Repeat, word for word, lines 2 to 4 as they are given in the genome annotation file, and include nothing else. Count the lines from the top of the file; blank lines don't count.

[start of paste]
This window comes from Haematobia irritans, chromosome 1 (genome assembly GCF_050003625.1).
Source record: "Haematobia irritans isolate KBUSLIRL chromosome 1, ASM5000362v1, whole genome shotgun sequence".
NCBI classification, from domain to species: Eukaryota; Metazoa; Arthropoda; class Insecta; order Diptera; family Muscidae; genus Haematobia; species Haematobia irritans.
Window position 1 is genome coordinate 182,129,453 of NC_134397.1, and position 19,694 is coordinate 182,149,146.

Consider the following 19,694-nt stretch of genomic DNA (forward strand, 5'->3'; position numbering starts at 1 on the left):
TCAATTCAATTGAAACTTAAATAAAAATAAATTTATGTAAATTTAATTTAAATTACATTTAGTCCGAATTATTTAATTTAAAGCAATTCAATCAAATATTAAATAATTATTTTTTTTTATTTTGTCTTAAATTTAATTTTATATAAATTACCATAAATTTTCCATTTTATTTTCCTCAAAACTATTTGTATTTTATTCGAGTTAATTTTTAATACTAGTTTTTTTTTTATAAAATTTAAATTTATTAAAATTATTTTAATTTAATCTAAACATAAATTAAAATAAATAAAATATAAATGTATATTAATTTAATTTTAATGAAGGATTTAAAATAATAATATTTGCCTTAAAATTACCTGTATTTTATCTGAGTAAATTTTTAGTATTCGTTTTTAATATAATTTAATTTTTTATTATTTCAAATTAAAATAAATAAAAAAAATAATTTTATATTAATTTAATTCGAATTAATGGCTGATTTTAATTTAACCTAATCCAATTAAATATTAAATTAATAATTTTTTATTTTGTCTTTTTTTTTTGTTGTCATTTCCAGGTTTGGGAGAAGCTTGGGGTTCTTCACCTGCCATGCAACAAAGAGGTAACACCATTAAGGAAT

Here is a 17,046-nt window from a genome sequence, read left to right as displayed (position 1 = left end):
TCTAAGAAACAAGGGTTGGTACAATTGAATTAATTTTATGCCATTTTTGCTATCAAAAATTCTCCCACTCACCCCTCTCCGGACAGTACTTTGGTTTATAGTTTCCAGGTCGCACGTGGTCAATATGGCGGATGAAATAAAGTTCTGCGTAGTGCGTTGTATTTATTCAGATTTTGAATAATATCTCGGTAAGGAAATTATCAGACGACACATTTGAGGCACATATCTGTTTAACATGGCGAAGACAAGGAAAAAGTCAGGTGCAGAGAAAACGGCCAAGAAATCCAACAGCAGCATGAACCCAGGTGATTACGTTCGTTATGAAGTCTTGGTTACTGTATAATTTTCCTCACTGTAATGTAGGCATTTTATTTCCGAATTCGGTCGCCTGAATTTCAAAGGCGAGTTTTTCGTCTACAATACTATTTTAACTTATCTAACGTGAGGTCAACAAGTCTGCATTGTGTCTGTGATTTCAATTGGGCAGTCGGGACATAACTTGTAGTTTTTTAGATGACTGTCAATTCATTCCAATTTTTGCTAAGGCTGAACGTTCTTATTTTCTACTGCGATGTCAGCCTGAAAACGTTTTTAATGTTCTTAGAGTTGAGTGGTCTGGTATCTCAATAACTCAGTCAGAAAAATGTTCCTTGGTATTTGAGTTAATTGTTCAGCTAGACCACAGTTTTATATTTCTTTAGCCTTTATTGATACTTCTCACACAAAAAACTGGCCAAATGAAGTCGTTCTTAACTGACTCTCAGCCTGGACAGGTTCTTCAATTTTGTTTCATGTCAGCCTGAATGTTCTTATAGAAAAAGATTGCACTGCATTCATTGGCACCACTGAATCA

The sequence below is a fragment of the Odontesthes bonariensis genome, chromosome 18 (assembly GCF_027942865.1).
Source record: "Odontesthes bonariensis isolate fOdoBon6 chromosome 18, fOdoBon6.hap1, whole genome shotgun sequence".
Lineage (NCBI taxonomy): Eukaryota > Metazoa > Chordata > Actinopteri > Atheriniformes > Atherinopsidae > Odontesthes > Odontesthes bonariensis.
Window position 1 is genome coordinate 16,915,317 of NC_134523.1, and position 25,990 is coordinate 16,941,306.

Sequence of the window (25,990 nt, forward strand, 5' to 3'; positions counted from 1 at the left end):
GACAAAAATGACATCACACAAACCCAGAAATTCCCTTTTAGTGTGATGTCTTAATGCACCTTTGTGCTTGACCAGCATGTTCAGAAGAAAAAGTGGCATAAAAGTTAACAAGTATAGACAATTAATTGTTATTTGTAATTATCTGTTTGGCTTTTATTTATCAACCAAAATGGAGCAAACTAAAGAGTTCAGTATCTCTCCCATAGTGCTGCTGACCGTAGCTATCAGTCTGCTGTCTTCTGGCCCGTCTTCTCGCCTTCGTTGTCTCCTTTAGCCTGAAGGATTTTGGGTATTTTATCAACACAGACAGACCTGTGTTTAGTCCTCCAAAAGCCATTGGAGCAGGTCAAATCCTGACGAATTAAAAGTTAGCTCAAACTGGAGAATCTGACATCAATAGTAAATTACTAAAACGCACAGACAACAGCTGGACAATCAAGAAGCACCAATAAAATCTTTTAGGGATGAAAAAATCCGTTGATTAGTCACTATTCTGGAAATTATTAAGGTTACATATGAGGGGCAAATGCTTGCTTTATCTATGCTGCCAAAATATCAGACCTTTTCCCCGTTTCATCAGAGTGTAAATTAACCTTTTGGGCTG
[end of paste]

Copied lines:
Source record: "Haematobia irritans isolate KBUSLIRL chromosome 1, ASM5000362v1, whole genome shotgun sequence".
NCBI classification, from domain to species: Eukaryota; Metazoa; Arthropoda; class Insecta; order Diptera; family Muscidae; genus Haematobia; species Haematobia irritans.
Window position 1 is genome coordinate 182,129,453 of NC_134397.1, and position 19,694 is coordinate 182,149,146.